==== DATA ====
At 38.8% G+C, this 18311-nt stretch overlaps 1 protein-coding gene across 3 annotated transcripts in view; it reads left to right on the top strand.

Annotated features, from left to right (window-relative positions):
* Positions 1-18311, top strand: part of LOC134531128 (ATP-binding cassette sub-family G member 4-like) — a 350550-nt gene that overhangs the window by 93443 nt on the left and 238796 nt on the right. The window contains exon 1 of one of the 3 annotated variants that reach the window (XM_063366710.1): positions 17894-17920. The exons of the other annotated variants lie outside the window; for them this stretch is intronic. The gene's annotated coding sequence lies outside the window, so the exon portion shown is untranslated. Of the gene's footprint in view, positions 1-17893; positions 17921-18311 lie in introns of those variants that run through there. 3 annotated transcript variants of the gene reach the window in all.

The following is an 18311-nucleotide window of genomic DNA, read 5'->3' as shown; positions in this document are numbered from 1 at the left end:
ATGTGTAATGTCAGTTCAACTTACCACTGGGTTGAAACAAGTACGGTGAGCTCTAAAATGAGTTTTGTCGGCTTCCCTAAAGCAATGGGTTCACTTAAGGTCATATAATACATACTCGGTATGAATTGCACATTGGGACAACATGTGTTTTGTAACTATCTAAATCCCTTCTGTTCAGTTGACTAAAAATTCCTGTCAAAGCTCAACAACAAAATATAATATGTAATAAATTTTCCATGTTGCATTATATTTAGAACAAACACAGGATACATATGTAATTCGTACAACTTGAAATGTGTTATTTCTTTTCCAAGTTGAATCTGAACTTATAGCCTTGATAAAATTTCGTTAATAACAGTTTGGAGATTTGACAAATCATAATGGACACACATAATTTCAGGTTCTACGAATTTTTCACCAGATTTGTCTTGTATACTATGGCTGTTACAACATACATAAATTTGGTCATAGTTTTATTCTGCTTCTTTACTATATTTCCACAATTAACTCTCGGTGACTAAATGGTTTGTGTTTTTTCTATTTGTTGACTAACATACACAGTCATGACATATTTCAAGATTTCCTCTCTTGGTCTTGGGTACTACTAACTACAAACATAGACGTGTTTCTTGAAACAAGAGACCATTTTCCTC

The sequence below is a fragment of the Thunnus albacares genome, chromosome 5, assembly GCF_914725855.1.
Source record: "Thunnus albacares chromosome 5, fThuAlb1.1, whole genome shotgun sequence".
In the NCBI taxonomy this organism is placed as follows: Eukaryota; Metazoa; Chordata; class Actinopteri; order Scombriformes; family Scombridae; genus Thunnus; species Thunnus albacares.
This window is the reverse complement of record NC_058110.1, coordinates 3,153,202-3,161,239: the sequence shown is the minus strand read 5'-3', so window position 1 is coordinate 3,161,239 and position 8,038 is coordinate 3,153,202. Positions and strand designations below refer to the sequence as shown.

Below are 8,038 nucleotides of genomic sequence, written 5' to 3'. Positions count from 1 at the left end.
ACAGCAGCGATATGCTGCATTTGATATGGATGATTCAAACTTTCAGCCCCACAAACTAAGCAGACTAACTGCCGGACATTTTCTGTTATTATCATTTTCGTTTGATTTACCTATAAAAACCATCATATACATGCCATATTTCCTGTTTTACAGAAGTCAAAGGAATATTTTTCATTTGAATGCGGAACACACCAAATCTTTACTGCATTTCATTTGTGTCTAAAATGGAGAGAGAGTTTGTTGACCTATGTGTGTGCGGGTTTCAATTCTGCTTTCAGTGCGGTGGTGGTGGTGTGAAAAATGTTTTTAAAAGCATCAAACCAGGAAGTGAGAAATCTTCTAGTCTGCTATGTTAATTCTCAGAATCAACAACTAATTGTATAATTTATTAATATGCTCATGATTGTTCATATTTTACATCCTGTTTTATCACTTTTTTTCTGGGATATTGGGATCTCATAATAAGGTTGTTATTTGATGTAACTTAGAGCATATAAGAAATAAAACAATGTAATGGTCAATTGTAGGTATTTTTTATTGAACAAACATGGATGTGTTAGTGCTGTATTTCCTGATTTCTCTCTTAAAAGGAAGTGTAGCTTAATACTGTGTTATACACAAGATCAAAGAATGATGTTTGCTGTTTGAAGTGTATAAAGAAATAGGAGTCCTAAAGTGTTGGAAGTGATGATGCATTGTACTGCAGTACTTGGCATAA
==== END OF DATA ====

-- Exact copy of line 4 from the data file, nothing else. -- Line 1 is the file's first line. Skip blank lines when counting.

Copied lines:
The following is an 18311-nucleotide window of genomic DNA, read 5'->3' as shown; positions in this document are numbered from 1 at the left end: